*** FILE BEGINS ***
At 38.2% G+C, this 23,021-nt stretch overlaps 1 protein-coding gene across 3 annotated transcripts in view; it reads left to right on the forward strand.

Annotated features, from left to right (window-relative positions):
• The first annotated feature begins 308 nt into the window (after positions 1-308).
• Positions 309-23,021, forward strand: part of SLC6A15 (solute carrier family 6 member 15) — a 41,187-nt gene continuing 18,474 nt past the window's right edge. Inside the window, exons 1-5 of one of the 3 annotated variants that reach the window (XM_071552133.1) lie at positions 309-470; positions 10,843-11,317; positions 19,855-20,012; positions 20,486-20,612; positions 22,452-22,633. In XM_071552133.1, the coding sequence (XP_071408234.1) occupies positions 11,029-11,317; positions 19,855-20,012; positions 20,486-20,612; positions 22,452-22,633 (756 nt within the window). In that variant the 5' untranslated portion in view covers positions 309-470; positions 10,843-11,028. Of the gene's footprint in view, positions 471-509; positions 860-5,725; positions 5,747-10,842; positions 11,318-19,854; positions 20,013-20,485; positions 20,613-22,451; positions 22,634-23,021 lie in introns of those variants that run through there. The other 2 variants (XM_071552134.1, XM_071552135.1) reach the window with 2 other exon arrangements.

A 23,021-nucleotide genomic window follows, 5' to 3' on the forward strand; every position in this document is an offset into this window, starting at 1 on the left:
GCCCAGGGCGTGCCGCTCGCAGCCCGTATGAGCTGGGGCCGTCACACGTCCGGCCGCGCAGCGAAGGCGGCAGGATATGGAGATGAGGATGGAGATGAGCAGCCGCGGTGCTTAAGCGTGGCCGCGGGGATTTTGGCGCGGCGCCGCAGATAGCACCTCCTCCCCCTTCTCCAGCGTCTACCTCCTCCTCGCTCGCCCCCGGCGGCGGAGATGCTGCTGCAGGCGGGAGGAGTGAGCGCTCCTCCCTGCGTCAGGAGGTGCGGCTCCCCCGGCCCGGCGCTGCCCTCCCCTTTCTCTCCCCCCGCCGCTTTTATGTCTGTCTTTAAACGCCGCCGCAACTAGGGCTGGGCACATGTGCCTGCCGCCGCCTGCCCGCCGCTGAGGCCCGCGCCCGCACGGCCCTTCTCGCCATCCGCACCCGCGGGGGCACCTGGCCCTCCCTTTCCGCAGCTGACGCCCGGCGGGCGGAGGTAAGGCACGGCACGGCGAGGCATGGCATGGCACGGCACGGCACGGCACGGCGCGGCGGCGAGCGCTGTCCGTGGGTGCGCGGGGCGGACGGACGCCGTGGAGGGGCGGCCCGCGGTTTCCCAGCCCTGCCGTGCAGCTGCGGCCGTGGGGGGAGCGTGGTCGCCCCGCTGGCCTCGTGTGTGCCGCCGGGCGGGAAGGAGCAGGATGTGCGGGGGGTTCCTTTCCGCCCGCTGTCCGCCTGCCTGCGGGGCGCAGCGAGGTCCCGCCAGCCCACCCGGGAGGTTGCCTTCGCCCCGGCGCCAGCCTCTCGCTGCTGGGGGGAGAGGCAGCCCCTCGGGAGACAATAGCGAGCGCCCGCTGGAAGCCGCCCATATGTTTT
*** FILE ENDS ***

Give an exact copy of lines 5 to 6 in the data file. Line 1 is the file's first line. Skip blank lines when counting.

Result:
A 23,021-nucleotide genomic window follows, 5' to 3' on the forward strand; every position in this document is an offset into this window, starting at 1 on the left:
GCCCAGGGCGTGCCGCTCGCAGCCCGTATGAGCTGGGGCCGTCACACGTCCGGCCGCGCAGCGAAGGCGGCAGGATATGGAGATGAGGATGGAGATGAGCAGCCGCGGTGCTTAAGCGTGGCCGCGGGGATTTTGGCGCGGCGCCGCAGATAGCACCTCCTCCCCCTTCTCCAGCGTCTACCTCCTCCTCGCTCGCCCCCGGCGGCGGAGATGCTGCTGCAGGCGGGAGGAGTGAGCGCTCCTCCCTGCGTCAGGAGGTGCGGCTCCCCCGGCCCGGCGCTGCCCTCCCCTTTCTCTCCCCCCGCCGCTTTTATGTCTGTCTTTAAACGCCGCCGCAACTAGGGCTGGGCACATGTGCCTGCCGCCGCCTGCCCGCCGCTGAGGCCCGCGCCCGCACGGCCCTTCTCGCCATCCGCACCCGCGGGGGCACCTGGCCCTCCCTTTCCGCAGCTGACGCCCGGCGGGCGGAGGTAAGGCACGGCACGGCGAGGCATGGCATGGCACGGCACGGCACGGCACGGCGCGGCGGCGAGCGCTGTCCGTGGGTGCGCGGGGCGGACGGACGCCGTGGAGGGGCGGCCCGCGGTTTCCCAGCCCTGCCGTGCAGCTGCGGCCGTGGGGGGAGCGTGGTCGCCCCGCTGGCCTCGTGTGTGCCGCCGGGCGGGAAGGAGCAGGATGTGCGGGGGGTTCCTTTCCGCCCGCTGTCCGCCTGCCTGCGGGGCGCAGCGAGGTCCCGCCAGCCCACCCGGGAGGTTGCCTTCGCCCCGGCGCCAGCCTCTCGCTGCTGGGGGGAGAGGCAGCCCCTCGGGAGACAATAGCGAGCGCCCGCTGGAAGCCGCCCATATGTTTT